On 14 January 1930, the Minister for Agriculture, Harry Millington, announced that, in addition to the Rural Women’s Course, there were also plans to hold a short wool-classing course specifically for women. It was to be held at the Technical College in Perth, and would start on Monday, 10 March, and would end on Friday, 14 March.
The idea arose from a direct request from a woman to the Minister at the Lake Grace Show in 1929. The course was believed to be the first of its kind in Australia, and was to be run by Alfred Stewart, who was the wool-classing instructor at the Technical College.
WARNING: Aboriginal and Torres Strait Islander readers are warned that the following story may contain images and names of deceased persons.
I have something which Australia has been wanting for a long time, a contract with the W. and F. service, the largest film distributors in England, for six Australian pictures for screening in England. [11 February 1926]
The Daily News (Perth, WA : 1882 – 1950); 11 February 1926; Page 8; Australian Films
Harry Southwell’s announcement while aboard the Commonwealth Mail Steamer ‘Esperance Bay‘ came as a surprise to Australians but was nevertheless excitedly received. An Australian film industry set to rival the Americans. He had further decided to base himself in Western Australia. Was Perth destined to become the new Hollywood?
540 applicants responded to the advertisements placed in ‘The West Australian’ and ‘Call’ newspapers asking for someone “to sleep all night in a graveyard“. While some people sent joke responses, others were genuinely interested in meeting the requirements in order to receive the “high pay” of five pounds.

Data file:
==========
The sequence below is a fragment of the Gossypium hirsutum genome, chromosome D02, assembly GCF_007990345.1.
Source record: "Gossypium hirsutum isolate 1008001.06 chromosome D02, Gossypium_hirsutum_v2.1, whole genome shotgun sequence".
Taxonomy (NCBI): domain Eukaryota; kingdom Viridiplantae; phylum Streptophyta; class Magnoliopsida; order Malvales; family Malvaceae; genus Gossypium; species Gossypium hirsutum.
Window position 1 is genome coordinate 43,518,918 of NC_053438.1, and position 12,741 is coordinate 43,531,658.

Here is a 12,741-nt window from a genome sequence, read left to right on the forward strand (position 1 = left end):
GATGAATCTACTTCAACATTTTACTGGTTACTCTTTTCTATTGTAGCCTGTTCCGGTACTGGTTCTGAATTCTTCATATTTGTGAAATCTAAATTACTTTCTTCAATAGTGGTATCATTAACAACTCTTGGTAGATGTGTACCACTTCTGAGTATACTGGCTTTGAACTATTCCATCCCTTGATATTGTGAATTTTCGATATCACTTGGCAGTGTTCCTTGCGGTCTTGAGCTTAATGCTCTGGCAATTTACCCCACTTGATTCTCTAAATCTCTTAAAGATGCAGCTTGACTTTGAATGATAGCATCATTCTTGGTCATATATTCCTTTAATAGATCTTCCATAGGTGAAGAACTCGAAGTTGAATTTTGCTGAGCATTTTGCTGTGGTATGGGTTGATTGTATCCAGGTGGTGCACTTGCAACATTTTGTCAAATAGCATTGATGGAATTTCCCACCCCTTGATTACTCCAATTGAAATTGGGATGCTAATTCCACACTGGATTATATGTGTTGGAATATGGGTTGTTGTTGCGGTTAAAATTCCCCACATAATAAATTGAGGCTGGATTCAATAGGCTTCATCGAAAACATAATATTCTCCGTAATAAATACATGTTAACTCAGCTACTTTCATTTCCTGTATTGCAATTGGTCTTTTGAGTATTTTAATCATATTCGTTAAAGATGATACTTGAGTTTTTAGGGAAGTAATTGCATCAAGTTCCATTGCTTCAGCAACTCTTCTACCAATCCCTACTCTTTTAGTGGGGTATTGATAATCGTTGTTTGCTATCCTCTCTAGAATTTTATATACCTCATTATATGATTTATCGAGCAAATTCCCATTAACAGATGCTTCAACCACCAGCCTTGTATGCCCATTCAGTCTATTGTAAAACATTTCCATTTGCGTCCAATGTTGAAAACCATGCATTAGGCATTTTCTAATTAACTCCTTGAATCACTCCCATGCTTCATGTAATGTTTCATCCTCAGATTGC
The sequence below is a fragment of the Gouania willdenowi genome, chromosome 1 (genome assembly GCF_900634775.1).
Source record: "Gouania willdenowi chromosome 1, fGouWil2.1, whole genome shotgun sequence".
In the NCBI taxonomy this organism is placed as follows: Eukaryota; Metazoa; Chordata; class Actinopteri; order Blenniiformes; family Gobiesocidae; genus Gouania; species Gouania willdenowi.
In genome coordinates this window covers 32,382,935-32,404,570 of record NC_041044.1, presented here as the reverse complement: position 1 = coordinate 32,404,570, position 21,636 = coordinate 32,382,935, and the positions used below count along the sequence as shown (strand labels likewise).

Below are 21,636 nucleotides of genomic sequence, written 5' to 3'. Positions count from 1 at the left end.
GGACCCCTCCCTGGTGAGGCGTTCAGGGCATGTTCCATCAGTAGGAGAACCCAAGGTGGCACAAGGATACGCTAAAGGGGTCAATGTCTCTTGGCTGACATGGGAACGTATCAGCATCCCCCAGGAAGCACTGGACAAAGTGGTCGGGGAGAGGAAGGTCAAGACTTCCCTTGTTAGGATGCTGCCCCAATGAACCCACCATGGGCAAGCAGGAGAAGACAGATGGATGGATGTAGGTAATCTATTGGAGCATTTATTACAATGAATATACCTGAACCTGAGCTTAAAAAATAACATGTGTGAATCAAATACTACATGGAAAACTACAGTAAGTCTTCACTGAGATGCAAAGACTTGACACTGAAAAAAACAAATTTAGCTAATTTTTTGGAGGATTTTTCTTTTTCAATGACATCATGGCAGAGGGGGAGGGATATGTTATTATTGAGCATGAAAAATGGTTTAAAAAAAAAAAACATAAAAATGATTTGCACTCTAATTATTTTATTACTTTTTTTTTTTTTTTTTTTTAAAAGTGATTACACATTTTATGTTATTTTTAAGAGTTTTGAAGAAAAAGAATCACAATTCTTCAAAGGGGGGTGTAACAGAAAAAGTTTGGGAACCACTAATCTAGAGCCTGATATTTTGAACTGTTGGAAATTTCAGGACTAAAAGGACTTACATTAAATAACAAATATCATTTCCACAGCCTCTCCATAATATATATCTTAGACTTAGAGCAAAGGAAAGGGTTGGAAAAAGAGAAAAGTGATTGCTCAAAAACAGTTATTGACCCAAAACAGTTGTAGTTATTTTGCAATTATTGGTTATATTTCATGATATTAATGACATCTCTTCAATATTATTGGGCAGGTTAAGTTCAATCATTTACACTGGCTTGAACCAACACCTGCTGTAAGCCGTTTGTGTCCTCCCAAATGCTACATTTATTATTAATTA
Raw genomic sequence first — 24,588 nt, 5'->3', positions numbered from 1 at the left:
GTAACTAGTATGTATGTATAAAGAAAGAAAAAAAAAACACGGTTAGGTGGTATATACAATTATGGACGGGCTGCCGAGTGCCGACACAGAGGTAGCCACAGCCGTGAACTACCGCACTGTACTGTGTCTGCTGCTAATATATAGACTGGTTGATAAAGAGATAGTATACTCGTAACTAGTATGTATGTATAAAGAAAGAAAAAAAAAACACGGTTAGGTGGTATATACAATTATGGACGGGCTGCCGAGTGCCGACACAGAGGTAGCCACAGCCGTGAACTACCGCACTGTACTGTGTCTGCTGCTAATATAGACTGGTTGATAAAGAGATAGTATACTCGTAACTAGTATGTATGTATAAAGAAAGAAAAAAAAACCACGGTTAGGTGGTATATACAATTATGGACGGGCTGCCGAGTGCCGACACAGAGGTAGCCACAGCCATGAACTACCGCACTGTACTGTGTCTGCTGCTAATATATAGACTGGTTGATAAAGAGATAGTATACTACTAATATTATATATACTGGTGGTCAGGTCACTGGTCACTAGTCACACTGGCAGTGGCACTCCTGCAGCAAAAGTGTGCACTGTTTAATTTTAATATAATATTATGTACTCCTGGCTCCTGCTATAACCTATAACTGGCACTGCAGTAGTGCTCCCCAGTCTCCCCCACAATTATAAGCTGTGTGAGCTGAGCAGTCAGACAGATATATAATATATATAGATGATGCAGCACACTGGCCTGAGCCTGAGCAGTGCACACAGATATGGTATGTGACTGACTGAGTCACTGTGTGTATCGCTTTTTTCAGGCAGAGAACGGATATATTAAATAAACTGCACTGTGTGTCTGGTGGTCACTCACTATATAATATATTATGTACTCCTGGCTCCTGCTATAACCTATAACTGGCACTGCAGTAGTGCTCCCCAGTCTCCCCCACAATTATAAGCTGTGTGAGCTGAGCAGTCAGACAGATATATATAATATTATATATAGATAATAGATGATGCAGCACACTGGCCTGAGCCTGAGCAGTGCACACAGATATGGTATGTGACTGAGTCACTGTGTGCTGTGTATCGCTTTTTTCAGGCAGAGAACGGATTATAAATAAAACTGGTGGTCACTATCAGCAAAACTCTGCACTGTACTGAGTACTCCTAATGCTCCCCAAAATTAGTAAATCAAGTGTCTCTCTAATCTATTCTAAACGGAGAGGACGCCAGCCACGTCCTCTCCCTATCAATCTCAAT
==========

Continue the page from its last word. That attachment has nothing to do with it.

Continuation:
Man or woman (excluding spiritualists) could apply. The main condition was that they had to be chained to a “warm, comfortable” bed from 10:30 pm on 28 April 1920 until daylight on the following morning. They also had to spend the night alone (without even a dog for company) but were allowed to take a gun “to drive away any human disturbers.“
At 7:30 pm on 12 August 1906, the Bradbury family left their home on Thomas Street in West Perth and attended the Congregational Church service. Frank Bradbury (aged 12) was last to leave and shut the door behind him without locking it. At 9 pm the family returned to find the door wide open and the rooms and furniture ransacked. Missing from the premises was a silver chain and locket, a silver watch, a silver matchbox and one shilling and five pence.
On the following afternoon Siegfried Bremer, a pawnbroker on Barrack Street in Perth, was working in his shop when he was approached by Henry Plant. Henry (giving a false name) had a silver chain and locket he wanted to sell. Siegfried asked the relevant questions and, finding the answers suspicious, decided to call the police.
Thomas Mellersh arrived in the Swan River Colony on 19 August 1834 aboard the ‘James Pattison‘. He was the son of a banker and land-steward of Godalming in Surrey and quickly set himself up as a settler. Leaving the colony in 1838, he returned two years later and upon his return he made the acquaintance of 17 year old Jane Heal.
The couple were considered to be of the same social standing. Jane was the daughter of a Lieutenant in Her Majesty’s Navy however her father had died a few years after the family’s arrival in 1830. At only seven years of age she found herself fatherless and “in poor circumstances“. Her widowed mother and siblings fell further down the societal ladder however throughout the years Jane had “nevertheless retained an unsullied reputation.“